He added, “This is the history of the LGBTQ community. Unless we stand up for ourselves, progress for our community doesn’t happen.”
Joe Hollendoner, CEO of the San Francisco AIDS Foundation, said knowing how many LGBTQ people are infected could help the state tailor community-specific messages on how to avoid spreading the virus.
“The more precise information that we have, the more successful that our public health interventions are going to be,” Hollendoner said. “What we know from the HIV epidemic is the better our data, the better the response.”
Wiener’s bill faces little opposition in the Legislature, and unanimously passed the Senate Health Committee last week.
But even if the bill sails through the Legislature, LGBTQ advocates worry it could be too late. More than 30,000 people are tested in California every day, and the state is missing its chance to collect data about them.
“Every day that this doesn’t happen, we are losing valuable data,” Wiener said. “But better late than never.”
Wiener and LGBTQ leaders want Gov. Gavin Newsom to issue an executive order requiring health providers and county health officers to start collecting the data immediately.
Newsom told reporters last week that the state has not been “forthcoming” with information about infected LGBTQ people. He said Wiener’s bill could help solve the problem, but didn’t commit to an executive order.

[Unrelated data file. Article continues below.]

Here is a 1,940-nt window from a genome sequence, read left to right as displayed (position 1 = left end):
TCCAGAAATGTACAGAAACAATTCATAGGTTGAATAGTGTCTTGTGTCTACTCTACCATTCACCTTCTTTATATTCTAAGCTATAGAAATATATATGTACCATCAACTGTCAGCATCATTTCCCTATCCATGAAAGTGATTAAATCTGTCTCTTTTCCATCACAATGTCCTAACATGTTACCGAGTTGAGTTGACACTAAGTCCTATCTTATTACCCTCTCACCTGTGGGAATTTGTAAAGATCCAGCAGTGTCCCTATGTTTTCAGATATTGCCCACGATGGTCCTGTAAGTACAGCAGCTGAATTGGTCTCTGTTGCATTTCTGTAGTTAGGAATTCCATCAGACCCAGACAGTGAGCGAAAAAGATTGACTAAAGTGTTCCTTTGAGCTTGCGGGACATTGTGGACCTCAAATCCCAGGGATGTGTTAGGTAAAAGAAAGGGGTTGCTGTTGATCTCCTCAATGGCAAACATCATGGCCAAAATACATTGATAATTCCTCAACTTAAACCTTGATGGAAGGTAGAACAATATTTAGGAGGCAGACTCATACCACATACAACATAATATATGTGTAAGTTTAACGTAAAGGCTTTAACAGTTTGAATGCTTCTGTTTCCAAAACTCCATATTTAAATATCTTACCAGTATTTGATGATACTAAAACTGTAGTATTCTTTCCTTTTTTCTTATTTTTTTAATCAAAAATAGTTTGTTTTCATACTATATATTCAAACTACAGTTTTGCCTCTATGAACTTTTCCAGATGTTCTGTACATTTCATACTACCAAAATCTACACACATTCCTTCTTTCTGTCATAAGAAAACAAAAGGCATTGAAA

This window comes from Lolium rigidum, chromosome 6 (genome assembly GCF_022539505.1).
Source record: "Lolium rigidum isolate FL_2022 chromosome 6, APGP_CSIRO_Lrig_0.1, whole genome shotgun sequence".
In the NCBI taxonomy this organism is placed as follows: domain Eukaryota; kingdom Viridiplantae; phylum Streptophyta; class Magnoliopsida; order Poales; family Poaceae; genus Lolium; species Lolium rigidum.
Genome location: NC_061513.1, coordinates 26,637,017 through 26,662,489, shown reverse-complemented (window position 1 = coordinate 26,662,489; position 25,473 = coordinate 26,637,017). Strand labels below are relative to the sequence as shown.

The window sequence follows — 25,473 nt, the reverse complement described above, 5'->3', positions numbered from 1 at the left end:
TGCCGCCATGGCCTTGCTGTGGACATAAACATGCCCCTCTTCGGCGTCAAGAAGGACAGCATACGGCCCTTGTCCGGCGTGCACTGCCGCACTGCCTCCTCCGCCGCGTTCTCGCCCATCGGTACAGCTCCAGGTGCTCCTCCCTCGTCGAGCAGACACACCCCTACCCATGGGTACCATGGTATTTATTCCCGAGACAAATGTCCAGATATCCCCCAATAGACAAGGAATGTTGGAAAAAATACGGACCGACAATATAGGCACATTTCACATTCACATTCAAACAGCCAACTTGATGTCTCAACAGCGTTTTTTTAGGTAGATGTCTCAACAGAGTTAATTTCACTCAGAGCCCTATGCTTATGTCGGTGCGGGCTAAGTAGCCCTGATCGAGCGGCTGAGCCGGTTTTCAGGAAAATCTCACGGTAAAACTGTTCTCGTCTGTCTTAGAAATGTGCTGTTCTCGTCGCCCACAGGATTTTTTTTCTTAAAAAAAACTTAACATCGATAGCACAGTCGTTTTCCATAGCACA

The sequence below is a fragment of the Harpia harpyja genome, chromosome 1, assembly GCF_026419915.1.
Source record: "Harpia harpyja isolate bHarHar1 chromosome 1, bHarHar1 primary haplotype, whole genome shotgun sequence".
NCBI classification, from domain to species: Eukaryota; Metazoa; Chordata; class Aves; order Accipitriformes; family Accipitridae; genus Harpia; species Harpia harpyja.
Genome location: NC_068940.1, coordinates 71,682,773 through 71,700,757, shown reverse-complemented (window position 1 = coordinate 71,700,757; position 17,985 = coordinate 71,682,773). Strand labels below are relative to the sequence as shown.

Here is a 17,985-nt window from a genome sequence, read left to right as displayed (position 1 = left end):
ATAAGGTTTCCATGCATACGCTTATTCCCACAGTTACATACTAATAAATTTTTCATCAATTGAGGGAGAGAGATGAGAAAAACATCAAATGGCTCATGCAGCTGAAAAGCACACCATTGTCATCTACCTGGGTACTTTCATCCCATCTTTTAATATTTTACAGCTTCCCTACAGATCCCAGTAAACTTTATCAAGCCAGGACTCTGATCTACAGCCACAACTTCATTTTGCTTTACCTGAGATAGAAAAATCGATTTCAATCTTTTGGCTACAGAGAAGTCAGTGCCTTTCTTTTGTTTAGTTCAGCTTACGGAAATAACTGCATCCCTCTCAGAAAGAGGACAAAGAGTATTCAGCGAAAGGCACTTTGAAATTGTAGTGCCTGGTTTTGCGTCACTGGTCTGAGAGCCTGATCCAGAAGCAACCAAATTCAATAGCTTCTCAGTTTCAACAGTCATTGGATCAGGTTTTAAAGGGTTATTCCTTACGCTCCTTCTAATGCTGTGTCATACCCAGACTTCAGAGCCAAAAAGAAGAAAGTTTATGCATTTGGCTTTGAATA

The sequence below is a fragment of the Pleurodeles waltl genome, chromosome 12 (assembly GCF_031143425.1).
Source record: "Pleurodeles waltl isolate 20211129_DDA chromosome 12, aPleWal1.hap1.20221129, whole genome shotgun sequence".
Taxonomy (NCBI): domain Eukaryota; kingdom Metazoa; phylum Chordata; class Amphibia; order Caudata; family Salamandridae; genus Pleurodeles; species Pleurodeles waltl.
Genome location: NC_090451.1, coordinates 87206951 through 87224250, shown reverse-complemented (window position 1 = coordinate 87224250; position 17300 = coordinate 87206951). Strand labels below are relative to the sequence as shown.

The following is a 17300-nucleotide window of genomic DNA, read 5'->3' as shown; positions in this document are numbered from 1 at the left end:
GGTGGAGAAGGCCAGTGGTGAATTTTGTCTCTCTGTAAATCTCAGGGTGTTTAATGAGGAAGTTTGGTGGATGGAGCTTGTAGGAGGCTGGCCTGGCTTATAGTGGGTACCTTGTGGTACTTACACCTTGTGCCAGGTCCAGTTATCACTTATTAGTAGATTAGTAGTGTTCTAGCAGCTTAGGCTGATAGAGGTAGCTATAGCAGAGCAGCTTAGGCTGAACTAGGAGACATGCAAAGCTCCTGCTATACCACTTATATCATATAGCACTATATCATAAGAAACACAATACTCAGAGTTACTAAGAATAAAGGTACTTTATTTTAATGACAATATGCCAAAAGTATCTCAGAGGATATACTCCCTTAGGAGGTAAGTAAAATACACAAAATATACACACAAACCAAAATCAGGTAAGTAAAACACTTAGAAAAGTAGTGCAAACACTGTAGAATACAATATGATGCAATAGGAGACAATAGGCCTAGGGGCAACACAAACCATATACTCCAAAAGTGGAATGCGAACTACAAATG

“The community is absolutely right,” Newsom said. “For decades, we have been underreporting (health information) in the LGBT community space.”
Even health officers in areas with large LGBTQ populations, including San Francisco and Los Angeles counties, have not broken down coronavirus cases for the community. A spokeswoman for the San Francisco Department of Public Health declined to elaborate on the rationale, saying, “This isn’t data that testing sites are required to report.”
The California Department of Public Health said it will ask patients if they are LGBTQ as part of its contact tracing efforts, but it hasn’t asked health providers to do so on a large scale at the time of diagnosis.
The department said asking those questions during tracing interviews could be beneficial because it allows people to “describe their own identity” in person, “versus filling out forms.”
Haley, meanwhile, has recovered and returned to his day job at a local juice store. He said he plans to take a break from drag performances because the powder and makeup could irritate his lungs.
He said that although people in the Castro neighborhood, where he lives, are largely staying vigilant against the virus, with masks and social distancing, he worries that many LGBTQ people are at extra risk because they work in the service industry and interact with customers face to face.
Haley said he’s hopeful the state will start gathering data so it can learn whether the LGBTQ community really is being harmed more, as he suspects, and provide more relief.
“I do think that knowledge is power,” he said. “People that are high-risk are my demographics exactly.”